For these reasons, we deem our jurisdiction over Plaintiffs' claims to be proper.

SUMMARY JUDGMENT ANALYSIS5
Summary Judgment Standard

Summary judgment is properly granted only when "the pleadings, depositions, answers to interrogatories, and admissions on file, together with the affidavits, if any, show that there is no genuine issue as to any material fact and the moving party is entitled to a judgment as a matter of law." Fed.R.Civ.P. 56(c); Vitug v. Multistate Tax Comm'n, 88 F.3d 506, 511-512 (7th Cir.1996). A genuine...

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4 cases
  • Prairie Rivers Network v. Dynegy Midwest Generation, LLC
    • United States
    • U.S. District Court — Central District of Illinois
    • November 14, 2018
    ...in conformance with a valid NPDES permit obtained prior to the discharge. 33 U.S.C. §§ 1311, 1342 ; Save the Valley, Inc. v. United States EPA , 223 F.Supp.2d 997, 1007 (S.D. Ind. 2002).As noted, Section 301(a) of the CWA states that "the discharge of any pollutant by any person shall be un......
  • Black Warrior Riverkeeper, Inc. v. Ala. Dep't of Envtl. Mgmt.
    • United States
    • Alabama Court of Civil Appeals
    • February 18, 2022
    ...to cover a category of point sources with similar characteristics for a defined area. Save the Valley, Inc. v. United States EPA, 223 F.Supp.2d 997, 1007 (S.D. Ind. 2002). Alabama has obtained NPDES permitting authority from the federal government. See Ex parte Fowl River Protective Ass'n, ......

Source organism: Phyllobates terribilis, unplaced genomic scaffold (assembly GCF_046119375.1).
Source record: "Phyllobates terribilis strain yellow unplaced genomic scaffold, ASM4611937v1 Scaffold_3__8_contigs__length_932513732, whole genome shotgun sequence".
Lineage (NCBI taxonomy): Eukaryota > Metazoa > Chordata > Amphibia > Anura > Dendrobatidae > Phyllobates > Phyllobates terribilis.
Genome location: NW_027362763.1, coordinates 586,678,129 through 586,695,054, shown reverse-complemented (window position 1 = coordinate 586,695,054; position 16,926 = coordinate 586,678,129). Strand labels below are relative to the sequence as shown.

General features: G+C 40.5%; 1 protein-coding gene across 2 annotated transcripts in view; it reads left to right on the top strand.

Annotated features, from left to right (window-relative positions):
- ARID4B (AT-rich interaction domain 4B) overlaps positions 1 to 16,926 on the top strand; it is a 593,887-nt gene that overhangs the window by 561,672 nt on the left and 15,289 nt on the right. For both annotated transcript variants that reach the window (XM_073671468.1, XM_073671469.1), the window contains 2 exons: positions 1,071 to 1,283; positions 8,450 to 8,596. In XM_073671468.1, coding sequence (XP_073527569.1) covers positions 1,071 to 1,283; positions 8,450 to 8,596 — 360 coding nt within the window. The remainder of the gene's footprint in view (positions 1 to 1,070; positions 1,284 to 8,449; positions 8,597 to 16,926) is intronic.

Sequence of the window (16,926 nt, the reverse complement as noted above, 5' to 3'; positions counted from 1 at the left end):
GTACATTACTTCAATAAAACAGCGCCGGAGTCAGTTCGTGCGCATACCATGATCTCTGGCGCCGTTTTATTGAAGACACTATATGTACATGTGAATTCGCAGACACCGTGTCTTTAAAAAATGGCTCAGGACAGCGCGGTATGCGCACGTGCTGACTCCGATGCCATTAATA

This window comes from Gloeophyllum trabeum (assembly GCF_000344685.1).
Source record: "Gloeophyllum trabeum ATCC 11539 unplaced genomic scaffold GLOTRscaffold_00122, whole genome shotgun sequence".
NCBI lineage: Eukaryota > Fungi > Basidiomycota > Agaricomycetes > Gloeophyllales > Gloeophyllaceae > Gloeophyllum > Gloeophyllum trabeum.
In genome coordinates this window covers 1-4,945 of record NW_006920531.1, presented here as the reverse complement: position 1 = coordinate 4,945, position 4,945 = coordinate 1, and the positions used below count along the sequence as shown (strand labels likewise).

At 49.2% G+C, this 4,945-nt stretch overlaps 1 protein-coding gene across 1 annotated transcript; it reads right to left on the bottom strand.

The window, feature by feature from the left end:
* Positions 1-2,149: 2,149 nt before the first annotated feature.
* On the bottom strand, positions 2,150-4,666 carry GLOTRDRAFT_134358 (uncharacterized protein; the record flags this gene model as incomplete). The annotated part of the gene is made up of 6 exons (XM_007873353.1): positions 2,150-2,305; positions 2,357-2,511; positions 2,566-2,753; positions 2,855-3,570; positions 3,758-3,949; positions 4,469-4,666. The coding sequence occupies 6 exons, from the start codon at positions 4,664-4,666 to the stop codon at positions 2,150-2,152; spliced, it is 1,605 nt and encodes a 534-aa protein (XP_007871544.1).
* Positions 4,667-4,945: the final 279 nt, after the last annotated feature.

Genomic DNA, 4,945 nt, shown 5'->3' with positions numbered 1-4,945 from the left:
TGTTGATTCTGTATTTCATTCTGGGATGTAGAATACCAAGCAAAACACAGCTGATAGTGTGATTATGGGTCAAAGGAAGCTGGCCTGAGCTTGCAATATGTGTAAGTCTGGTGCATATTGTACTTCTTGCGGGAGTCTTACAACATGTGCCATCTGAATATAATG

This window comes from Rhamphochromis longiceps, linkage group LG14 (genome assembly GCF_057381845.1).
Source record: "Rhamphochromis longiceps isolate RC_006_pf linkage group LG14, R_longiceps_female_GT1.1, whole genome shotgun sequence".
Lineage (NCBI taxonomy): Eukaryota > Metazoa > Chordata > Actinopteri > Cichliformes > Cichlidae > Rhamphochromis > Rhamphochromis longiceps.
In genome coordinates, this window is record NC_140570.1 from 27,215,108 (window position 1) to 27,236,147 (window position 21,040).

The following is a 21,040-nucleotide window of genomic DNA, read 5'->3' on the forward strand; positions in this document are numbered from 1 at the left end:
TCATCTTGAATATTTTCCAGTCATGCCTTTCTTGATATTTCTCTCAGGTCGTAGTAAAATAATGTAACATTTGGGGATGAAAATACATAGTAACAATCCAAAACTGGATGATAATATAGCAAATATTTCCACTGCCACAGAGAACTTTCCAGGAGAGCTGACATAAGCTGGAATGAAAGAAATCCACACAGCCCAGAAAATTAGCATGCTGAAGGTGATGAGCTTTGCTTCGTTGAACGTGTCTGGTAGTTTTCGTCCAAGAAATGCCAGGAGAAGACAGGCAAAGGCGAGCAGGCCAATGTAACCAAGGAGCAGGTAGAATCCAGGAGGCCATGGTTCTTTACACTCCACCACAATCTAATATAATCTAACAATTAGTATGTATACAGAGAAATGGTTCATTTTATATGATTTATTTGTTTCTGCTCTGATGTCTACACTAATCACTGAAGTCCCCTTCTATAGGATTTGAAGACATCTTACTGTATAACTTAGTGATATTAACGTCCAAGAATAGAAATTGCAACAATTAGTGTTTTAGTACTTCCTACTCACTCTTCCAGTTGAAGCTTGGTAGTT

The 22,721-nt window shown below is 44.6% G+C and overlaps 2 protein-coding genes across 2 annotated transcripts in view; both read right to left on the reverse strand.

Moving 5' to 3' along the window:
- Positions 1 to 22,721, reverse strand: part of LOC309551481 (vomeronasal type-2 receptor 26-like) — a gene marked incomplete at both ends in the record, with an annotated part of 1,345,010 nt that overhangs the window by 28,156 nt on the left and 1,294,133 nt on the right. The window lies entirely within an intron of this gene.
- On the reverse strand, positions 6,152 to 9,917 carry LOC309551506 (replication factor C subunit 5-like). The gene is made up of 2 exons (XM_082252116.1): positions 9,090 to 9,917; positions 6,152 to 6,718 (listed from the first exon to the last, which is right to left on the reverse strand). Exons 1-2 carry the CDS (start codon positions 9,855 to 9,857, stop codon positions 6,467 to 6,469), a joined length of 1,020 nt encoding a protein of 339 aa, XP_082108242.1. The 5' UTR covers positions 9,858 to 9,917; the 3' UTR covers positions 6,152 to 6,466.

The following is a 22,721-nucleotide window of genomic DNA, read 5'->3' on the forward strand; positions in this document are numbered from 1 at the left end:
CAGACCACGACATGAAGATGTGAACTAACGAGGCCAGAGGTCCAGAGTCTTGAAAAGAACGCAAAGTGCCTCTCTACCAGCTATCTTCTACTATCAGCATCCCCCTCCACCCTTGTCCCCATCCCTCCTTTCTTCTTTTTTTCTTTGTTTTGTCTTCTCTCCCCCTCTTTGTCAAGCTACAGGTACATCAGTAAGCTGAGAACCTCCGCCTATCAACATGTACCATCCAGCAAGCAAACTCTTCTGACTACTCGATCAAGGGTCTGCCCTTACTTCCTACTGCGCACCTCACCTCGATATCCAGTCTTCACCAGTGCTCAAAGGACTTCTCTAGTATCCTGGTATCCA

• Ohio Valley Envtl. Coal., W. Va. Highlands Conservancy, Inc. v. McCarthy, CIVIL ACTION NO. 3:15-0277
    • United States
    • U.S. District Court — Southern District of West Virginia
    • June 19, 2015
    ...NPDES permit program. Plaintiffs complain of a failure to respond; Plaintiffs complain of inaction. See Save the Valley, Inc. v. EPA, 223 F.Supp.2d 997, 1001 (S.D. Ind. 2002) ("The failure to revoke a state's NPDES program when required by law is a failure to act, whereas the inappropriate ......
  • Breitweiser v. INDIANA OFFICE ENVIRON. ADJUDICATION
    • United States
    • Indiana Appellate Court
    • October 2, 2002
    ...been directed to withdraw approval of that program if such compliance does not occur. See Save the Valley, Inc., et al. v. United States Envtl. Prot. Agency, et al., 223 F.Supp.2d 997 (S.D.Ind. 2002). It does not appear that this judgment impacts the procedural issues raised in this appeal;......
1 books & journal articles
  • Conclusion: Should There Be a Constitutional Right to a Clean/Healthy Environment?
    • United States
    • The Clean Water Act and the Constitution. Legal Structure and the Public's Right to a Clean and Healthy Environment Part II
    • April 20, 2009
    ...33 ELR 20207 (D. Me. 2003) (citizen suit litigation over the CWA’s applicability to offshore salmon farms); Save the Valley v. EPA, 223 F. Supp. 2d 997, 1007-13 (S.D. Ind. 2002) (holding in a citizen suit that concentrated animal feeding operations (CAFOs) must have NPDES permits and that t......